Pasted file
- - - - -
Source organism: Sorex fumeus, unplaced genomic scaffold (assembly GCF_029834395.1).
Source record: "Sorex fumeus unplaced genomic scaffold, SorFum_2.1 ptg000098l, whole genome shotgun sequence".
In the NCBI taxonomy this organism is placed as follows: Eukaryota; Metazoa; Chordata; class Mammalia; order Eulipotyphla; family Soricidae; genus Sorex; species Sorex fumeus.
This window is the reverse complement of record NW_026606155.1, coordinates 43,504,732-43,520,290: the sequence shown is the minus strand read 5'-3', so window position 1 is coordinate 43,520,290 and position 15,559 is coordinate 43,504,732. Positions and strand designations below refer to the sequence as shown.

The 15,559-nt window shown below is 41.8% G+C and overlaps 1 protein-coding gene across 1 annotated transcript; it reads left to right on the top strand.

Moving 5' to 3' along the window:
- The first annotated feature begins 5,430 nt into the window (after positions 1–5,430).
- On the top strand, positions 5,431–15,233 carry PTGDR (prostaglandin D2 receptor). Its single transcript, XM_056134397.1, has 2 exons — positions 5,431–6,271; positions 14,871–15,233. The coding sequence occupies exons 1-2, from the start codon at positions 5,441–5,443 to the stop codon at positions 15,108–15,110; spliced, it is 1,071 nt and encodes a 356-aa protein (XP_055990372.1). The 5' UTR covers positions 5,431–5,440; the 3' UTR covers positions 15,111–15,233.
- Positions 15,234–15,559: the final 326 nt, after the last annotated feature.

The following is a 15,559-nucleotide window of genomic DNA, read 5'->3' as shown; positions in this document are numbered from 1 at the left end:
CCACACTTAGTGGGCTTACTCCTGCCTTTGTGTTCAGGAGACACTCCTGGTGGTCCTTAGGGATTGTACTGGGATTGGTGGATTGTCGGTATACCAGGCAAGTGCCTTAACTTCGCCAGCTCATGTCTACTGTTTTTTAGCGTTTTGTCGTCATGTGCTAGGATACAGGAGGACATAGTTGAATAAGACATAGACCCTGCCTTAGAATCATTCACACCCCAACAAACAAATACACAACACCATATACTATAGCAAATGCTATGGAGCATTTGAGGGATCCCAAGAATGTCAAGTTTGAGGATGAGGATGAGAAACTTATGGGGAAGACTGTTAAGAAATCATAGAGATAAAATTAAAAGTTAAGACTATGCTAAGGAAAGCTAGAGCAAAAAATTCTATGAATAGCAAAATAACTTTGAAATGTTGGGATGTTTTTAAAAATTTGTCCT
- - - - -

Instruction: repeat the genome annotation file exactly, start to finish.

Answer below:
Source organism: Sorex fumeus, unplaced genomic scaffold (assembly GCF_029834395.1).
Source record: "Sorex fumeus unplaced genomic scaffold, SorFum_2.1 ptg000098l, whole genome shotgun sequence".
In the NCBI taxonomy this organism is placed as follows: Eukaryota; Metazoa; Chordata; class Mammalia; order Eulipotyphla; family Soricidae; genus Sorex; species Sorex fumeus.
This window is the reverse complement of record NW_026606155.1, coordinates 43,504,732-43,520,290: the sequence shown is the minus strand read 5'-3', so window position 1 is coordinate 43,520,290 and position 15,559 is coordinate 43,504,732. Positions and strand designations below refer to the sequence as shown.

The 15,559-nt window shown below is 41.8% G+C and overlaps 1 protein-coding gene across 1 annotated transcript; it reads left to right on the top strand.

Moving 5' to 3' along the window:
- The first annotated feature begins 5,430 nt into the window (after positions 1–5,430).
- On the top strand, positions 5,431–15,233 carry PTGDR (prostaglandin D2 receptor). Its single transcript, XM_056134397.1, has 2 exons — positions 5,431–6,271; positions 14,871–15,233. The coding sequence occupies exons 1-2, from the start codon at positions 5,441–5,443 to the stop codon at positions 15,108–15,110; spliced, it is 1,071 nt and encodes a 356-aa protein (XP_055990372.1). The 5' UTR covers positions 5,431–5,440; the 3' UTR covers positions 15,111–15,233.
- Positions 15,234–15,559: the final 326 nt, after the last annotated feature.

The following is a 15,559-nucleotide window of genomic DNA, read 5'->3' as shown; positions in this document are numbered from 1 at the left end:
CCACACTTAGTGGGCTTACTCCTGCCTTTGTGTTCAGGAGACACTCCTGGTGGTCCTTAGGGATTGTACTGGGATTGGTGGATTGTCGGTATACCAGGCAAGTGCCTTAACTTCGCCAGCTCATGTCTACTGTTTTTTAGCGTTTTGTCGTCATGTGCTAGGATACAGGAGGACATAGTTGAATAAGACATAGACCCTGCCTTAGAATCATTCACACCCCAACAAACAAATACACAACACCATATACTATAGCAAATGCTATGGAGCATTTGAGGGATCCCAAGAATGTCAAGTTTGAGGATGAGGATGAGAAACTTATGGGGAAGACTGTTAAGAAATCATAGAGATAAAATTAAAAGTTAAGACTATGCTAAGGAAAGCTAGAGCAAAAAATTCTATGAATAGCAAAATAACTTTGAAATGTTGGGATGTTTTTAAAAATTTGTCCT